In Christopher Marlowe’s excellent The Tragical History of the Life and Death of Doctor Faustus, we hear the famous line:

“Was this the face that launch’d a thousand ships, / And burnt the topless towers of Ilium.” (Act V, Scene I.)

I’ll leave reading this play up to you, but give you the quote because Helen of Troy’s beauty inspired some of the clearest battle tactics of legend the Western world has ever known.

Faustus is referring here to the war that involved the Trojan Horse. And in many ways, that strategy is a great metaphor for what we’ll use to slip any information you want into your long term memory.


But You’ve Got To Have The Desire To Win!


And the fuel comes from knowing what you’re losing each and every minute you delay on taking action.

Poor Faustus sold his soul for access to knowledge and paid a terrible price.

But you have only the work of knowing what you want and using the tools of memory like a Trojan horse to slip beyond all objections. Straight into the center of your core desire.

To all due respect to my fellow memory trainers, that’s not likely to happen often by memorizing a shopping list.

But information for college?

For enjoying the ins and outs of wine?

For recovering from brain damage so you can have a medical career?

For passing the LSAT, MCAT, SATs or other qualifying exam?

For mastering complex topics and remembering the key contents of 100s of books so you can comprehend them like a pro?

Follow your gut and link learning the memory techniques with the information that matters most.

And always complete this simple recovered memory Memory Palace exercise to make sure you never run out of tools for using the method of loci.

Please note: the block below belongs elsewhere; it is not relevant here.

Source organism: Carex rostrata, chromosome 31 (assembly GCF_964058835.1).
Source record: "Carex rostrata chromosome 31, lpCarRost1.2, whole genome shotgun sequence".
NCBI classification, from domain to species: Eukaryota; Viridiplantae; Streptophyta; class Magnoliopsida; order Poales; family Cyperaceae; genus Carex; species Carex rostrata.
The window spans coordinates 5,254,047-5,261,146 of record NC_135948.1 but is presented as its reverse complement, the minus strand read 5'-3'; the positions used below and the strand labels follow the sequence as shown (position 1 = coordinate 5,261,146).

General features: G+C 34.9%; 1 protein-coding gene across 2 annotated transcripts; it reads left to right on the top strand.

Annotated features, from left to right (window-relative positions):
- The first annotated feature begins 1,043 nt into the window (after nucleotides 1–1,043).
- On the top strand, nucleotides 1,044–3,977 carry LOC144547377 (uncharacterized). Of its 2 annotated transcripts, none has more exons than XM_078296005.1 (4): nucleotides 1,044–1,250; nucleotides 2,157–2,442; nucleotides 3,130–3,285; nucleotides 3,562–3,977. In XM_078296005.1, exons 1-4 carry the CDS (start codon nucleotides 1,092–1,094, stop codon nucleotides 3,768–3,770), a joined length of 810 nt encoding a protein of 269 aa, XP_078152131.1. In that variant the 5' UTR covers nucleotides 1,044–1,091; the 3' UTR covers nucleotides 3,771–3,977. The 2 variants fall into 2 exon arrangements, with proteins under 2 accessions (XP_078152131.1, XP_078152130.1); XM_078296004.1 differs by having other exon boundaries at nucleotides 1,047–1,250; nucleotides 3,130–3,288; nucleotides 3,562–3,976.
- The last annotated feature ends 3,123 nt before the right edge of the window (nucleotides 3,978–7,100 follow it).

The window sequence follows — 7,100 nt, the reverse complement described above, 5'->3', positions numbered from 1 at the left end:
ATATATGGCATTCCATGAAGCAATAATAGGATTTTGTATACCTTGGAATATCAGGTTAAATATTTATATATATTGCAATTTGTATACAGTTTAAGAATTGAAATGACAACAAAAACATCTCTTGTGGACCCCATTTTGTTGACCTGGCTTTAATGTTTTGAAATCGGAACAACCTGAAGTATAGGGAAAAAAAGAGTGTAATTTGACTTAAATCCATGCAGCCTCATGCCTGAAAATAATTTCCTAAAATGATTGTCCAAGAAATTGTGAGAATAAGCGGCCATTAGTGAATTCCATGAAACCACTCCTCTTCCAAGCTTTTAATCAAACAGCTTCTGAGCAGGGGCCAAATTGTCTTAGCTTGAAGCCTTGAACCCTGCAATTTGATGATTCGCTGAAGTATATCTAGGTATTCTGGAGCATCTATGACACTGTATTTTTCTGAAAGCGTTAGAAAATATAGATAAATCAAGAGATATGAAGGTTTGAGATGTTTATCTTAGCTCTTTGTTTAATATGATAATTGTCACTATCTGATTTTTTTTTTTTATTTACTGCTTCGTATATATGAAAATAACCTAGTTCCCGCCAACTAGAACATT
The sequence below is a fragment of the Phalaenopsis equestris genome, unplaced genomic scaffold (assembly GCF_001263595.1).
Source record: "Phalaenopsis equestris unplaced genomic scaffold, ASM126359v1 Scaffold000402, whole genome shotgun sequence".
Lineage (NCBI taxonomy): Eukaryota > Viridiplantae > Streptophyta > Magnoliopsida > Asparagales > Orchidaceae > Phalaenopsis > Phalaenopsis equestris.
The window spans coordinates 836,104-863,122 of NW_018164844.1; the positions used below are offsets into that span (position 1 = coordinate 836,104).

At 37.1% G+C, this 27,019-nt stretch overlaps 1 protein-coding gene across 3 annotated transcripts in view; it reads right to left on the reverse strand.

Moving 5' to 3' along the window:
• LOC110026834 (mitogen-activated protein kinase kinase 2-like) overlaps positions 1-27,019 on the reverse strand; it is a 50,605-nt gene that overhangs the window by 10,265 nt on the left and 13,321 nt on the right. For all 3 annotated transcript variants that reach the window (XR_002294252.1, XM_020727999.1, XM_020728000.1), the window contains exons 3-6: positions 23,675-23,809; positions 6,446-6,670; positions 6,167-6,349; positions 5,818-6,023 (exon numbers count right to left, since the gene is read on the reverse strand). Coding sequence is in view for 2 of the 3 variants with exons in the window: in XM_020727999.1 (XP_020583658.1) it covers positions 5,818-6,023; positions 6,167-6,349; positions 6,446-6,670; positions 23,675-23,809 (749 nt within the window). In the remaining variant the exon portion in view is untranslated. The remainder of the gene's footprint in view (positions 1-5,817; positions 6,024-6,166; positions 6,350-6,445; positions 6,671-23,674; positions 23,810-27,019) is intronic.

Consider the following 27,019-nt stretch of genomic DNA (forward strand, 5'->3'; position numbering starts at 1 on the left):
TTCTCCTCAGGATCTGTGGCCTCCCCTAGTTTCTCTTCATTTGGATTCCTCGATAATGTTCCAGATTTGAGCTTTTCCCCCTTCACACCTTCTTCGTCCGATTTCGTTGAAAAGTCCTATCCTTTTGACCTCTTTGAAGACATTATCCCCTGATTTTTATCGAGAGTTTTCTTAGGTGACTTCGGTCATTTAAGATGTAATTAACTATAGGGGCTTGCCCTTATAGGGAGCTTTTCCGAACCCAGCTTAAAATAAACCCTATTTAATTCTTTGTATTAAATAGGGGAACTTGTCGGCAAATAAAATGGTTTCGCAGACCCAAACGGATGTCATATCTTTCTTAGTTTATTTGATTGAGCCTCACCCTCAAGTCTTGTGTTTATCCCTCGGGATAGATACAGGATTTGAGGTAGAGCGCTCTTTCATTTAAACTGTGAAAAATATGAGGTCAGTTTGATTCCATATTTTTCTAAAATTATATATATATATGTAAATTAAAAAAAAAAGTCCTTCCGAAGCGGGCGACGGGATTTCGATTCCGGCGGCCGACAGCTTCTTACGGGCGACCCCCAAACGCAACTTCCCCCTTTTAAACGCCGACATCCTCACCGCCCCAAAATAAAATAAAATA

The Information That Matters Now


The information that will launch all the passion and energy you need to thrive so your hopes and dreams finally become a reality.

And I don’t just mean “now.”


Can you dig what I’m saying?



P.S. If you’re looking for my best memory improvement recommendation, it’s this:

The book you actually sit down, read from cover to cover and use (inserting info that matters in place of the shopping list/random items stuff, etc.)

Seriously. That’s the only memory improvement book that matters. The one you use.

P.P.S. And this one reading suggestion could be the most important one you make in your memory improvement life:

4 Responses to " Why Even The Best Memory Improvement Books Are Wrong When They Teach You To Memorize A Shopping List "

  1. Alex says:

    Excellent article Anthony.

    Memorizing shopping lists in other languages can be interesting. How about Inuktitut or Cree or other languages that are native to the place you are.

    How about memorizing recipes? In another language!

    Maybe — if you must use a shopping list — how about turning it into memorable or nonsense verse? And develop pegs to use for the items you need. Maybe learn mnemonic calendars that that can trigger the list du jour. If it’s Odin’s day, then I am going to pick up pickled herring at station 3. A deal at $1.99.